The draft report of the Committee on Financial Sector Reforms, chaired by Raghuram Rajan, follows on the earlier Mistry committee report on developing Mumbai as an international financial centre. The reports are complementary in their focus—on domestic and international markets, respectively—and very similar in perspective and recommendations.
Despite current global financial uncertainties, and a potential backlash against financial liberalization, the two reports have done a great job of agenda-setting, which will be extremely fruitful in coming years.
The agenda of the latest report is politically more urgent since it addresses financial inclusion and domestic financial development, but this also means that the political challenges of implementation will be greater. Even when reform consists of “a hundred small steps,” the complementary nature of many of these steps, and the need for foundational changes in systemic underpinnings complicates the process. Beyond debating the merits of particular proposals in the report, it is therefore important to analyse the categories of proposed reforms and identify a feasible core that can be pursued immediately.
The recommendations on the macroeconomic framework are likely to be the most controversial and most resisted. Inflation targeting and a floating exchange rate are very far from current Indian practice. The viewpoint embodied in these proposals accords with the weight of academic opinion, but is not unanimously held or empirically ironclad. The debate will likely continue for some time, but it is critical to recognize that most of the financial sector reform proposals in the Rajan report do not depend on or require changes in the macroeconomic framework, even if the present approach seems a bit like muddling through.
Similarly, there are several recommendations for modifying the current regulatory architecture, designed to improve coordination, coverage and quality. A key idea is the reduction of micromanagement. Certainly, structural changes can help improve regulatory incentives, but again there is a danger of getting bogged down in setting up new institutions or making legislative changes. Indeed, the report acknowledges a “sound regulatory framework” exists, albeit with deficiencies. My own sense is that much can be accomplished by an attitudinal change in the Reserve Bank of India (RBI), which has considerable leeway to streamline regulatory implementation within existing laws and institutions.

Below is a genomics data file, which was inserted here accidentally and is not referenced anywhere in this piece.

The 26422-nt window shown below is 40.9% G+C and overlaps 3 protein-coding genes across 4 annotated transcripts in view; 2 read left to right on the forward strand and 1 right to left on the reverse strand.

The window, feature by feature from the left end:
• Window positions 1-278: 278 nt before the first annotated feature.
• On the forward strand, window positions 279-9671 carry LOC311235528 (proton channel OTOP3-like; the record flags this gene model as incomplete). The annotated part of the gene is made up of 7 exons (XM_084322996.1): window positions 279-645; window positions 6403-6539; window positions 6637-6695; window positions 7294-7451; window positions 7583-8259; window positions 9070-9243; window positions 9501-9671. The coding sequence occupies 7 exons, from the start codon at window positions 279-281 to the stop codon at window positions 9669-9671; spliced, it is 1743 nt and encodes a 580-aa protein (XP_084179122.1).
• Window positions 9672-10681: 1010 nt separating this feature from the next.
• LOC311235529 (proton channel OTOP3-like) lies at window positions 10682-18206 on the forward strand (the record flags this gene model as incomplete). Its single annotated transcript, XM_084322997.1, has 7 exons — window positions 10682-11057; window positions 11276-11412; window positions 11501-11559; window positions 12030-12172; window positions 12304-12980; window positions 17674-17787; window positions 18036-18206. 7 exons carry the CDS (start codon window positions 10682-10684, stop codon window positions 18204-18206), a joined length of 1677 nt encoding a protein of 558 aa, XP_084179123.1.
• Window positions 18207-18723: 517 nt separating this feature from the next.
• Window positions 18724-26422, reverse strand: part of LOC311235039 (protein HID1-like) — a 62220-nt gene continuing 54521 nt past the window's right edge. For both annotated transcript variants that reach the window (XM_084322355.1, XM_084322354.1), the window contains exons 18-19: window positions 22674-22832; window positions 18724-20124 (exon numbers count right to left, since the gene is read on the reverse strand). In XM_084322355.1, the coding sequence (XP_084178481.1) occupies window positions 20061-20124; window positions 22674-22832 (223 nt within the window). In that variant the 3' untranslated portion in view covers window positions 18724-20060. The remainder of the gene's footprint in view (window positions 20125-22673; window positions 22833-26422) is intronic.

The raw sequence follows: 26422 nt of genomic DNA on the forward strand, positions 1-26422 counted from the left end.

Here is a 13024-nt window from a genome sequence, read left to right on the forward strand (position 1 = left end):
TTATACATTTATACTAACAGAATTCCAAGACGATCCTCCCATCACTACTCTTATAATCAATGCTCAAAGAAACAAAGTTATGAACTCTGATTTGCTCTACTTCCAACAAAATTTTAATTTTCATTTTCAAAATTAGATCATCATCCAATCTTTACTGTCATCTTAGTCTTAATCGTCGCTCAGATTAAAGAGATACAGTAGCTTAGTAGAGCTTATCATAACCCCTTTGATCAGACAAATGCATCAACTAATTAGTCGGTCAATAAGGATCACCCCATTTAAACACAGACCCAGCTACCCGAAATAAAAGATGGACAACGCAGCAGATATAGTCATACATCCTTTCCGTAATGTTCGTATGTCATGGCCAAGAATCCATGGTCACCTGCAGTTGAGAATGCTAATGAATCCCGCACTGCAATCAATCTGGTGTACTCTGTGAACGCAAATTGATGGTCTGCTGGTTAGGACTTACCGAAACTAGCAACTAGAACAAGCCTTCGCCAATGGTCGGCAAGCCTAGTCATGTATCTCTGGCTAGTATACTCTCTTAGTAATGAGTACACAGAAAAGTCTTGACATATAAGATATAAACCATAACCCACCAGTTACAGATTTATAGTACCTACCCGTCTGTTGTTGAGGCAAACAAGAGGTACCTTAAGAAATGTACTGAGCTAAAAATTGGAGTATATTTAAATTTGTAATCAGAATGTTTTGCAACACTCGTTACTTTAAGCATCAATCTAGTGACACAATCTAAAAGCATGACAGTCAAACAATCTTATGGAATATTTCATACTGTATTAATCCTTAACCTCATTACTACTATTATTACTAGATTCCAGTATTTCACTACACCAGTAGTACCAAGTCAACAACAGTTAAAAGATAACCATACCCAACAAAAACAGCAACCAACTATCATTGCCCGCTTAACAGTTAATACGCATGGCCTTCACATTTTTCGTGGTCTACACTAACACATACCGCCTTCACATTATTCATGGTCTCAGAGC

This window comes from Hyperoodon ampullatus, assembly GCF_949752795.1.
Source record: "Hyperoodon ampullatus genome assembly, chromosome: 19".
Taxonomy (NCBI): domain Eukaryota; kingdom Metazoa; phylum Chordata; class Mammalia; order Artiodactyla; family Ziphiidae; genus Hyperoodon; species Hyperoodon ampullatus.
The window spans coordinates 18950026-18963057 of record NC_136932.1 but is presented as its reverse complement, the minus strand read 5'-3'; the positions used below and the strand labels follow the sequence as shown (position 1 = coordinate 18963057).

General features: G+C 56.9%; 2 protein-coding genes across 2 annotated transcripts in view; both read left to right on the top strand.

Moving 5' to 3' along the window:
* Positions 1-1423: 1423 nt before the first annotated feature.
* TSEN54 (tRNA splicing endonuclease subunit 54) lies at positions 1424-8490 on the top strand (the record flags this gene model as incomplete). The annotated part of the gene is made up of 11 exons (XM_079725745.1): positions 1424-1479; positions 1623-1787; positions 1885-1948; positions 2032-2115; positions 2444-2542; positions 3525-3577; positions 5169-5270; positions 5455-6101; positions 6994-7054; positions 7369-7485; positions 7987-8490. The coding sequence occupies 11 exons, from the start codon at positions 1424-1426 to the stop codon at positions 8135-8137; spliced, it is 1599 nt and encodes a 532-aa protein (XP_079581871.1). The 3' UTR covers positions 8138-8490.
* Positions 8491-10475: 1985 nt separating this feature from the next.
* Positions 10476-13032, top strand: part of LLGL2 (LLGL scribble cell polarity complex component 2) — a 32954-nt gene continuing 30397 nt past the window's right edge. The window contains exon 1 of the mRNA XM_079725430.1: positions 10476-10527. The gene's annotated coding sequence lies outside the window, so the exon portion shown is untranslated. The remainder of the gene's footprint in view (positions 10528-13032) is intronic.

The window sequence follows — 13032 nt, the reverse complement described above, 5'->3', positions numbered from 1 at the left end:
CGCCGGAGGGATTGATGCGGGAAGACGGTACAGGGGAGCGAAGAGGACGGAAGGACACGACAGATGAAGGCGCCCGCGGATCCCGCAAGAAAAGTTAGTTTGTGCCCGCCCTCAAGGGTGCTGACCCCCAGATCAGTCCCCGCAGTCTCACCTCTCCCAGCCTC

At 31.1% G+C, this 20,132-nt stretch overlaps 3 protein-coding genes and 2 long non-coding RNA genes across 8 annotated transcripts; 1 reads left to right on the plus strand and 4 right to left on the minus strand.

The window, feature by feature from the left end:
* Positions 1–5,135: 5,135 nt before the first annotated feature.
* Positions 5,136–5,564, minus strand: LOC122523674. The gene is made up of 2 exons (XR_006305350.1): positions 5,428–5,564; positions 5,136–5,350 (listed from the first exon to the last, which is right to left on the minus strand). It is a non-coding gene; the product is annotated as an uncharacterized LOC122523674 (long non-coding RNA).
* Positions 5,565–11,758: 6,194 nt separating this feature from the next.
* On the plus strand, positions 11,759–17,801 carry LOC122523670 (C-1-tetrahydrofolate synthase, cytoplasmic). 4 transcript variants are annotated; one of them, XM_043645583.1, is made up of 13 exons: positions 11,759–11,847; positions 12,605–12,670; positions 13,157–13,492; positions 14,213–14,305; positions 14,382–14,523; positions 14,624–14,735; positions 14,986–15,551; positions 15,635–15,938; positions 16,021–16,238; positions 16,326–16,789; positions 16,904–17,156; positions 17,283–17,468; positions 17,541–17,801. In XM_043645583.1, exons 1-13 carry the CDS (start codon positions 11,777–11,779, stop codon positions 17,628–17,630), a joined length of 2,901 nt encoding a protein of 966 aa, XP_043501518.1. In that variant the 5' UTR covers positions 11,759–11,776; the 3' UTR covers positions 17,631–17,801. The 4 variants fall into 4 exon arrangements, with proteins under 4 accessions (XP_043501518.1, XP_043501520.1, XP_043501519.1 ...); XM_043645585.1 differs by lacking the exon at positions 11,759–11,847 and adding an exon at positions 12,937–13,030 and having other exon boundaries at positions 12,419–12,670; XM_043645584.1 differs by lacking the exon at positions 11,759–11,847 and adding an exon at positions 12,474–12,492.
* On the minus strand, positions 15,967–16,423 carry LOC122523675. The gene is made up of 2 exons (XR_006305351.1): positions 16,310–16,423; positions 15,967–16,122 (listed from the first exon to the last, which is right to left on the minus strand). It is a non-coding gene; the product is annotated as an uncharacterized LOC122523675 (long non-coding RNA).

Where RBI will need outside help is in creating an appropriate credit infrastructure. This is one of the most important parts of the report. Credit markets require mechanisms for building and assessing reputations, providing collateral and enforcing agreements. Clear and streamlined procedures for default and bankruptcy are also critical. All of this is an area where several small steps are feasible, and clearly laid out in the report. However, key changes in bankruptcy law, already proposed by an earlier committee (chaired by J.J. Irani in 2005) should be a high priority. Another important aspect of improved credit infrastructure will be doing a better job of informing, educating and protecting small participants in financial markets—this is, in fact, the chief microlesson of the US subprime crisis, and is an important area for regulatory reform.
The current approach to protection of market participants is very different— various transactions, markets and participants are simply banned. This brings one to the heart of needed reform. India can progress by building on its demonstrated success of creating modern, efficient markets in financial instruments. The report provides clear and blunt guidance in this area: encourage the introduction of missing markets; stop creating investor uncertainty by banning markets; have consolidated membership of exchanges for qualified investors; encourage the setting up of “professional” markets and exchanges for sophisticated products and investors; and create a more innovation-friendly environment, speeding up the process for approval of new financial products.
Doing all this won’t automatically increase financial inclusion, but it will begin to create a modern financial sector. Ultimately, exchange-traded financial securities reduce the costs of more traditional and idiosyncratic forms of borrowing and lending. Again, putting aside the fraud and negligence behind the current subprime crisis, securitization of mortgages and trading of those securities has been crucial in reducing costs in, and expanding access to, the US mortgage market. Banks and other retail financial institutions still have to exist, and can be made more efficient: increased entry and competition, smaller burdens on public sector banks, improvements in organization and in use of technology, and consolidation are all rightly recommended in the Rajan report.
Finally, it is good to remind ourselves that real sector reforms are also necessary, as the report points out. Thus, better insurance coverage in areas such as agriculture and health is needed, but so are irrigation and preventive health care, as ways of reducing the actual risks. The optimistic way to look at the broad canvas of reforms in India is that there is so much potential to make things better.
Nirvikar Singh is professor of economics at the University of California, Santa Cruz. Your comments are welcome at firstname.lastname@example.org